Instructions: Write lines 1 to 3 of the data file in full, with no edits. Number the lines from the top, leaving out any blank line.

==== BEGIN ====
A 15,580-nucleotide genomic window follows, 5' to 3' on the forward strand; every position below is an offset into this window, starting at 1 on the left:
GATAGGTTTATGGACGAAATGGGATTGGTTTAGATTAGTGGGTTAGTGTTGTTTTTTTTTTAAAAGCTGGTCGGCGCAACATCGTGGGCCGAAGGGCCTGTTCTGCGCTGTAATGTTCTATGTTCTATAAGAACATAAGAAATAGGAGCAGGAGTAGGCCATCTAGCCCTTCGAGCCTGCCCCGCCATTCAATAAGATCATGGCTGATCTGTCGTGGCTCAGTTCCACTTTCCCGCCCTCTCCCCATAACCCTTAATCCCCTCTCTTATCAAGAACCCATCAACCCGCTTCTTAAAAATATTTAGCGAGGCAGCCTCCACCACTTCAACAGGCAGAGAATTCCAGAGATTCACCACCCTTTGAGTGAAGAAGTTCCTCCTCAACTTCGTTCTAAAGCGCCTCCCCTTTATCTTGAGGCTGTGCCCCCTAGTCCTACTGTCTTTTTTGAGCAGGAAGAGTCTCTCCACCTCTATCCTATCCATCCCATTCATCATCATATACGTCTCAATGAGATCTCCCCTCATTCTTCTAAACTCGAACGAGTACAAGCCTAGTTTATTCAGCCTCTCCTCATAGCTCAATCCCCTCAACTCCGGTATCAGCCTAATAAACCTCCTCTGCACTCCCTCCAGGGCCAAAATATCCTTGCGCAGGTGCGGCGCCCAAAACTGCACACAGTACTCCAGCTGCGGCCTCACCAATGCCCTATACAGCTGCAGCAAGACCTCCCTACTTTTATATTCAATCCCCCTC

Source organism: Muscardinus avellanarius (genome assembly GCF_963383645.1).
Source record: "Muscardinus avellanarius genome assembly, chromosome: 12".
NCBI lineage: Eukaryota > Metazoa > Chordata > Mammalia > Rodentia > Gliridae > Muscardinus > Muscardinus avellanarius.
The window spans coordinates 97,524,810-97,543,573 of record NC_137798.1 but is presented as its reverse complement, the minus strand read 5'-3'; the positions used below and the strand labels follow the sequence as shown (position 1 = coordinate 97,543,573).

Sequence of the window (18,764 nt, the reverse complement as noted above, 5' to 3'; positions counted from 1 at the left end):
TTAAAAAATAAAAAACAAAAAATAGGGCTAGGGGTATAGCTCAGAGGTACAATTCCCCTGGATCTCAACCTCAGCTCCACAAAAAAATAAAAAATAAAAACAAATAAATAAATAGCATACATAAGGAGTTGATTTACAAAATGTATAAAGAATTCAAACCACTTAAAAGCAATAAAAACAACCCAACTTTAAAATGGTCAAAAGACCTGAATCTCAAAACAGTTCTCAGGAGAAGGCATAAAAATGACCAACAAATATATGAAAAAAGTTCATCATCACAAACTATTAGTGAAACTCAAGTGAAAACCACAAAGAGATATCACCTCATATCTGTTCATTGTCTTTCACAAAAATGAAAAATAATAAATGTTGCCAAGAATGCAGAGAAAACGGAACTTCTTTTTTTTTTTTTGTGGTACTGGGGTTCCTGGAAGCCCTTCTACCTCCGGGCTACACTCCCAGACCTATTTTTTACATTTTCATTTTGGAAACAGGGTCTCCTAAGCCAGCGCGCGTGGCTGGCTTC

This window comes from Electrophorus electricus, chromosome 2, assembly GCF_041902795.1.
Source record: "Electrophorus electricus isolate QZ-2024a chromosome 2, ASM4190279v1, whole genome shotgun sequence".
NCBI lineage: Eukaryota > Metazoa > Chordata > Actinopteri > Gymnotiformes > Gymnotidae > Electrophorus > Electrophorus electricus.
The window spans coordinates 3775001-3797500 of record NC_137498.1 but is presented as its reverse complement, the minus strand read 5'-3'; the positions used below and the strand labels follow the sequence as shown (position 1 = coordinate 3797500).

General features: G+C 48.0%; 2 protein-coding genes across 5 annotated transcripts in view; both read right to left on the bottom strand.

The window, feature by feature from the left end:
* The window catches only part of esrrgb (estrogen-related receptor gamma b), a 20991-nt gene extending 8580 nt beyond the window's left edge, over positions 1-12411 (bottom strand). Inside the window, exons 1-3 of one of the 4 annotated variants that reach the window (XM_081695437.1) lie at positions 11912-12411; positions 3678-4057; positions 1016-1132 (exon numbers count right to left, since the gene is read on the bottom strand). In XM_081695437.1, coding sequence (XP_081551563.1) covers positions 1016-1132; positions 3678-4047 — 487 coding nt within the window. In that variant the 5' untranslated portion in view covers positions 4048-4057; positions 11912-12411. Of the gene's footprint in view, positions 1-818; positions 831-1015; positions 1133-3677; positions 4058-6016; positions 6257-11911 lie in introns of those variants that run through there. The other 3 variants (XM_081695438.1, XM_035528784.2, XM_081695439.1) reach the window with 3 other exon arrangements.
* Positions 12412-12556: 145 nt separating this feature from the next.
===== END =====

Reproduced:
A 15,580-nucleotide genomic window follows, 5' to 3' on the forward strand; every position below is an offset into this window, starting at 1 on the left:
GATAGGTTTATGGACGAAATGGGATTGGTTTAGATTAGTGGGTTAGTGTTGTTTTTTTTTTAAAAGCTGGTCGGCGCAACATCGTGGGCCGAAGGGCCTGTTCTGCGCTGTAATGTTCTATGTTCTATAAGAACATAAGAAATAGGAGCAGGAGTAGGCCATCTAGCCCTTCGAGCCTGCCCCGCCATTCAATAAGATCATGGCTGATCTGTCGTGGCTCAGTTCCACTTTCCCGCCCTCTCCCCATAACCCTTAATCCCCTCTCTTATCAAGAACCCATCAACCCGCTTCTTAAAAATATTTAGCGAGGCAGCCTCCACCACTTCAACAGGCAGAGAATTCCAGAGATTCACCACCCTTTGAGTGAAGAAGTTCCTCCTCAACTTCGTTCTAAAGCGCCTCCCCTTTATCTTGAGGCTGTGCCCCCTAGTCCTACTGTCTTTTTTGAGCAGGAAGAGTCTCTCCACCTCTATCCTATCCATCCCATTCATCATCATATACGTCTCAATGAGATCTCCCCTCATTCTTCTAAACTCGAACGAGTACAAGCCTAGTTTATTCAGCCTCTCCTCATAGCTCAATCCCCTCAACTCCGGTATCAGCCTAATAAACCTCCTCTGCACTCCCTCCAGGGCCAAAATATCCTTGCGCAGGTGCGGCGCCCAAAACTGCACACAGTACTCCAGCTGCGGCCTCACCAATGCCCTATACAGCTGCAGCAAGACCTCCCTACTTTTATATTCAATCCCCCTC

Source organism: Muscardinus avellanarius (genome assembly GCF_963383645.1).